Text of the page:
Categories: Schenectady County
The YMCA’s controversial plan to use $3.5 million in state grant money to add 31 additional beds to its downtown facility will be presented to the Gloversville Planning Board on Tuesday.
The project is not well received among some downtown merchants, who contend the YMCA’s current housing program for 23 residents is already detracting from the city’s revitalization efforts.
Downtown businesswoman Susan Casey, the most outspoken of the opponents, said she will attend Tuesday’s meeting and she urges others sharing her view to join her.
“To bring in 30 more homeless people into downtown is the most detrimental thing that could happen to Gloversville and the county,” she said Friday.
YMCA Executive Director Steven Serge defended the project Friday, saying it is filling a need in the community. He said YMCA officials are looking forward to working with the Planning Board. Serge has disputed claims that YMCA residents have created any problems in the business district.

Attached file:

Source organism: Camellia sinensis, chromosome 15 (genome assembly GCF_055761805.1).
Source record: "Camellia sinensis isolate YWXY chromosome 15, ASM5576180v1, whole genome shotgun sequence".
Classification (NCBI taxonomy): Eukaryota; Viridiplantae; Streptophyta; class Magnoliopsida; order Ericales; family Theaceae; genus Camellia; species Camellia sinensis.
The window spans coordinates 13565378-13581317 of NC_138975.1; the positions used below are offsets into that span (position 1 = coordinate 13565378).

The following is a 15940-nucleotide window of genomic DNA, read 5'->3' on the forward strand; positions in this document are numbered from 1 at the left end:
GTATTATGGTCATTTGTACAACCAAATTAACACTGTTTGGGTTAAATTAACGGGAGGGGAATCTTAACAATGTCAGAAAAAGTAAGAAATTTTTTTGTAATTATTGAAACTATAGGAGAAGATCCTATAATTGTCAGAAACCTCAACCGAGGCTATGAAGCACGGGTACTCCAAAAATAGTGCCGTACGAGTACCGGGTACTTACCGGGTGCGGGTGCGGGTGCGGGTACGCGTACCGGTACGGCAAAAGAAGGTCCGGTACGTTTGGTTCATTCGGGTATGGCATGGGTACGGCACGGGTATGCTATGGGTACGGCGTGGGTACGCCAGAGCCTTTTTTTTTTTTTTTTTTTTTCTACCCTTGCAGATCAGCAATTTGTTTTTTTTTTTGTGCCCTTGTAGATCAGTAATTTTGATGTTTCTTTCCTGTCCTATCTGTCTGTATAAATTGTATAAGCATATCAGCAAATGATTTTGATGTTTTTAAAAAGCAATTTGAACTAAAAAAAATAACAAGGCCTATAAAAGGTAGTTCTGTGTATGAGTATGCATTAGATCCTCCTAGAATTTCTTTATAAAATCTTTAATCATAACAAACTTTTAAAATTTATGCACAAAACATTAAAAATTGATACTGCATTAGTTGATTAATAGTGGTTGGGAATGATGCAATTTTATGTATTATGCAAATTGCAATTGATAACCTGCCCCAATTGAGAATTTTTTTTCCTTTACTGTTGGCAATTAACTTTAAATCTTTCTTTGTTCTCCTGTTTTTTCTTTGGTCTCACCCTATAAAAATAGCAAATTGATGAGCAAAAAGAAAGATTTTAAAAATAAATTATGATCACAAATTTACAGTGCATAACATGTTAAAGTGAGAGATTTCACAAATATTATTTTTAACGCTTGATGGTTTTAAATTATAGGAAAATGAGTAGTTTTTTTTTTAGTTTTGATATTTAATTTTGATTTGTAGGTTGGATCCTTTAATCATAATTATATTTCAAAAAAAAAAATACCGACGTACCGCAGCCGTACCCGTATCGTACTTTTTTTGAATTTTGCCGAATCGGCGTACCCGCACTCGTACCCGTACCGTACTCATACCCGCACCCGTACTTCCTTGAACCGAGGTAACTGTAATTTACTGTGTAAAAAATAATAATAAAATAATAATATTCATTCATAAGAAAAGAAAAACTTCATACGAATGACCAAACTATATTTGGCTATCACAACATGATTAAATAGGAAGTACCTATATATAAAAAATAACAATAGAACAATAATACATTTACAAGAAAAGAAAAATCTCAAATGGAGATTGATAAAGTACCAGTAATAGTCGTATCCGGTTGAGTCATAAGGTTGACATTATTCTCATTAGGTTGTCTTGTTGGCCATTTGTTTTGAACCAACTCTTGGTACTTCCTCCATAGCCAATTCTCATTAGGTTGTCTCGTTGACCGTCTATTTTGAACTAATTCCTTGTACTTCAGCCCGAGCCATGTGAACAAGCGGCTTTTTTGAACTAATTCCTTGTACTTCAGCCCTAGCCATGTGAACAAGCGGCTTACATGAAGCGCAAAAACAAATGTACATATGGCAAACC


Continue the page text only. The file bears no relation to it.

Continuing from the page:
Fulton County Senior Planner Sean Geraghty, consultant to the Planning Board, said customarily if the board members are satisfied with the information initially presented on a project then a public hearing is scheduled for the following month. Tuesday’s Planning Board meeting starts at 7 p.m. at City Hall.
If all goes in a timely manner with this proposal, Serge said, construction could begin late this summer after the YMCA moves its recreational programs to its new home on Harrison Street.
In November, the downtown project was awarded $3.5 million from the state Office of Temporary and Disability Assistance. The work entails demolishing the gym and pool and building 24 new units — 10 singles each for men and women and four family units for single mothers. Additional parking will also be created on the site.
The Fulton County Chamber of Commerce & Industry, which is located next door to the YMCA and which represents many of the downtown merchants, has not taken a position on the project.
Chamber President Wally Hart said Friday that there are members on both sides of the debate and he expects the issues will be discussed at a future board meeting.
“It’s a tough call for us,” said Hart, acknowledging a lack of unity on the project.
The YMCA will need site plan approval from the Planning Board before getting a building permit to begin.